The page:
The new songs are introduced by a spirited rendition of the title track from "Perfect strangers". This wonderful Zeppelinesque song which transfers well to a live environment, concludes with a blink and you'll miss it coda of "Gethsemene" from the aforementioned "Jesus Christ Superstar".

We then dip into the disappointing "House of blue light" for two songs (three if you have the extended CD) of which "Bad attitude" is the most appealing. "Perfect strangers" then contributes another number which made the album such a pleasing return to form, with "Knocking at your back door". The extended intro to the song here, which includes some classical and ragtime piano, only serves to embellish the tension of the studio version.

It‚??s good to hear "Woman from Tokyo", the only really memorable track from "Who do we think we are" getting an airing, although it does end with a rather strange Buddy Holly interlude for no apparent reason. The album concludes with a "live jam" in the studio of Joe South's "Hush", a cover of which appeared on Deep Purple's first album. The rendition of the verses here sounds surprisingly like Aerosmith's "Walk this way" until the familiar "Na na na" chorus cuts in.

In all, a fine live album by the legendary line up of Deep Purple. It may have its shortcomings in terms of both the tracks performed and sometimes in the performances themselves, but hey, "nobody's perfect".

Review by ZowieZiggy
2 stars Because of its title one could think that it is the supporting tour of "Perfect Strangers", but no : the Purple will start this tour just after the release of "The House Of Blue Light" in January 1987. This record is a collection of songs recorded during several concerts in Europe and the US between May and September 1987. Therefore it lacks in continuity.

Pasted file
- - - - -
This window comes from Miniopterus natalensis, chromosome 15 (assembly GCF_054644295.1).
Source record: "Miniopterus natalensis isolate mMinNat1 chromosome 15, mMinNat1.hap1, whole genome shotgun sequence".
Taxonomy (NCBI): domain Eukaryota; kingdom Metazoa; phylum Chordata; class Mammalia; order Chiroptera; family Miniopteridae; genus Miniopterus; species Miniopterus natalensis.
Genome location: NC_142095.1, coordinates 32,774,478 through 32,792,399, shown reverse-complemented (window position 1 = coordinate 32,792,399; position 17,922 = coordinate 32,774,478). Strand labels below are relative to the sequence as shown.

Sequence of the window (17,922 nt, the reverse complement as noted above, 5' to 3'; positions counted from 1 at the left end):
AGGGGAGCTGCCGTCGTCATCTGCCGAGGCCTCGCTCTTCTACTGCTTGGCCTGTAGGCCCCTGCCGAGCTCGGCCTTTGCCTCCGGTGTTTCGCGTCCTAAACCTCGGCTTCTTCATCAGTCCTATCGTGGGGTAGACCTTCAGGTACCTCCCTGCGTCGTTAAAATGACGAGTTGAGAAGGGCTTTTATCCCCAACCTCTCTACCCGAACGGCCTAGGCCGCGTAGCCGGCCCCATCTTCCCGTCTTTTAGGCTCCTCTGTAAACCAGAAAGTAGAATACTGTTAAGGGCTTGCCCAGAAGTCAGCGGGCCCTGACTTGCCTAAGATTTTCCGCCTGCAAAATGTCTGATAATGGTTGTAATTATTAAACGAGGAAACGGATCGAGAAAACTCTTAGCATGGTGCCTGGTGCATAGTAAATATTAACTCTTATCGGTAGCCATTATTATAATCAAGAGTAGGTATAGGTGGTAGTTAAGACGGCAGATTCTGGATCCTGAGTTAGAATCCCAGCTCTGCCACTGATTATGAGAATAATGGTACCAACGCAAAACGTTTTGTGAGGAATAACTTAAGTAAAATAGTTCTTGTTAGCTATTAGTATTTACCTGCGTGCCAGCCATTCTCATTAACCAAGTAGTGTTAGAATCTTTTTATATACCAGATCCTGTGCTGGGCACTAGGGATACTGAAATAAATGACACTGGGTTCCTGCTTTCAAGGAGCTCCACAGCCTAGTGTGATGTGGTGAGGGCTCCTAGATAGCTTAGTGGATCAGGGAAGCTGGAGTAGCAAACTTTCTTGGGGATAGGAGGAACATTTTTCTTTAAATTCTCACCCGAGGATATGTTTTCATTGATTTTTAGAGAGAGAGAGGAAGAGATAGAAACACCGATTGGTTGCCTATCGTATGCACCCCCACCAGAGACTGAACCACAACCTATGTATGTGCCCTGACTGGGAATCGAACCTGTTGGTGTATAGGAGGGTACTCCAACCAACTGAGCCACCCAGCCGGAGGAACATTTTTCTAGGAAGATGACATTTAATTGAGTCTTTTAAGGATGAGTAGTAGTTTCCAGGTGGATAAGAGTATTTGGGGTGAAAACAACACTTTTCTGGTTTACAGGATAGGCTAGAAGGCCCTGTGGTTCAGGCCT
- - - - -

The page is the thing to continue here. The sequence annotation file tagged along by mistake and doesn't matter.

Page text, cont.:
Several outputs exist for this work making it difficult (or expensive) for the fan. One example : all versions feature "Child In Time". But its lenght will vary from 6'10 to 10'35" ! The inclusion or not of "Bad Attitude", "Dead Or Alive" and "Space Truckin".

The traditional opener of Mark II is there again : "Highway Star" : shorter than the original version, it seems to be accelerated (as if it was necessary) ! This is an OK version but surely not the best available (specially the intro, which I just adore normally). "Strange Kind Of Woman" seems to get the same treatment. On top of that, was it necessary to include the theme "Jesus-Christ Supertar" in the middle of the "dialogue" Gillan - Blackmore we all know ? My answer is : NO.